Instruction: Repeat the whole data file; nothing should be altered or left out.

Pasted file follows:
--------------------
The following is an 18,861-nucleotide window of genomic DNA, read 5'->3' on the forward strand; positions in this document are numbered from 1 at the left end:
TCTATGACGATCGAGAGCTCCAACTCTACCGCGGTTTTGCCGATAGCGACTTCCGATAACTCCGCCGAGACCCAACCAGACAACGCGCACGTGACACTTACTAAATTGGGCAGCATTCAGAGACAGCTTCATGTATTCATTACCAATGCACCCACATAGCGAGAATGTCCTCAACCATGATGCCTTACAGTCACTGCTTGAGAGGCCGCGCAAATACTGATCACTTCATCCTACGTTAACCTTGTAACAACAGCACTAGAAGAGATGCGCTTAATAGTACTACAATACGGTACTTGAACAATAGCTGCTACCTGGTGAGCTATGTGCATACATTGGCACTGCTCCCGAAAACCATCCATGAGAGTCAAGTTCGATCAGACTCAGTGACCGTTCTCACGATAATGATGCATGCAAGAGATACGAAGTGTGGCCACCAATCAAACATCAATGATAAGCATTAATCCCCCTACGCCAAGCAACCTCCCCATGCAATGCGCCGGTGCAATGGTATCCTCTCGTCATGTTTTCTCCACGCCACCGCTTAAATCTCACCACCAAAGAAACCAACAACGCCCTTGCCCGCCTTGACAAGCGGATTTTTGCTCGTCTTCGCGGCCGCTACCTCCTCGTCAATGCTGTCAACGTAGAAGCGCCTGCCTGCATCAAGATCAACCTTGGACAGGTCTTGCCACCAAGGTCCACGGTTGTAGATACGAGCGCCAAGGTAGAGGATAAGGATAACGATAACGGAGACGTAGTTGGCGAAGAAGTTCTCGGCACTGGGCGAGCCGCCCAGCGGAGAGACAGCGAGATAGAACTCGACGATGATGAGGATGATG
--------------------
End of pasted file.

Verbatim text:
The following is an 18,861-nucleotide window of genomic DNA, read 5'->3' on the forward strand; positions in this document are numbered from 1 at the left end:
TCTATGACGATCGAGAGCTCCAACTCTACCGCGGTTTTGCCGATAGCGACTTCCGATAACTCCGCCGAGACCCAACCAGACAACGCGCACGTGACACTTACTAAATTGGGCAGCATTCAGAGACAGCTTCATGTATTCATTACCAATGCACCCACATAGCGAGAATGTCCTCAACCATGATGCCTTACAGTCACTGCTTGAGAGGCCGCGCAAATACTGATCACTTCATCCTACGTTAACCTTGTAACAACAGCACTAGAAGAGATGCGCTTAATAGTACTACAATACGGTACTTGAACAATAGCTGCTACCTGGTGAGCTATGTGCATACATTGGCACTGCTCCCGAAAACCATCCATGAGAGTCAAGTTCGATCAGACTCAGTGACCGTTCTCACGATAATGATGCATGCAAGAGATACGAAGTGTGGCCACCAATCAAACATCAATGATAAGCATTAATCCCCCTACGCCAAGCAACCTCCCCATGCAATGCGCCGGTGCAATGGTATCCTCTCGTCATGTTTTCTCCACGCCACCGCTTAAATCTCACCACCAAAGAAACCAACAACGCCCTTGCCCGCCTTGACAAGCGGATTTTTGCTCGTCTTCGCGGCCGCTACCTCCTCGTCAATGCTGTCAACGTAGAAGCGCCTGCCTGCATCAAGATCAACCTTGGACAGGTCTTGCCACCAAGGTCCACGGTTGTAGATACGAGCGCCAAGGTAGAGGATAAGGATAACGATAACGGAGACGTAGTTGGCGAAGAAGTTCTCGGCACTGGGCGAGCCGCCCAGCGGAGAGACAGCGAGATAGAACTCGACGATGATGAGGATGATG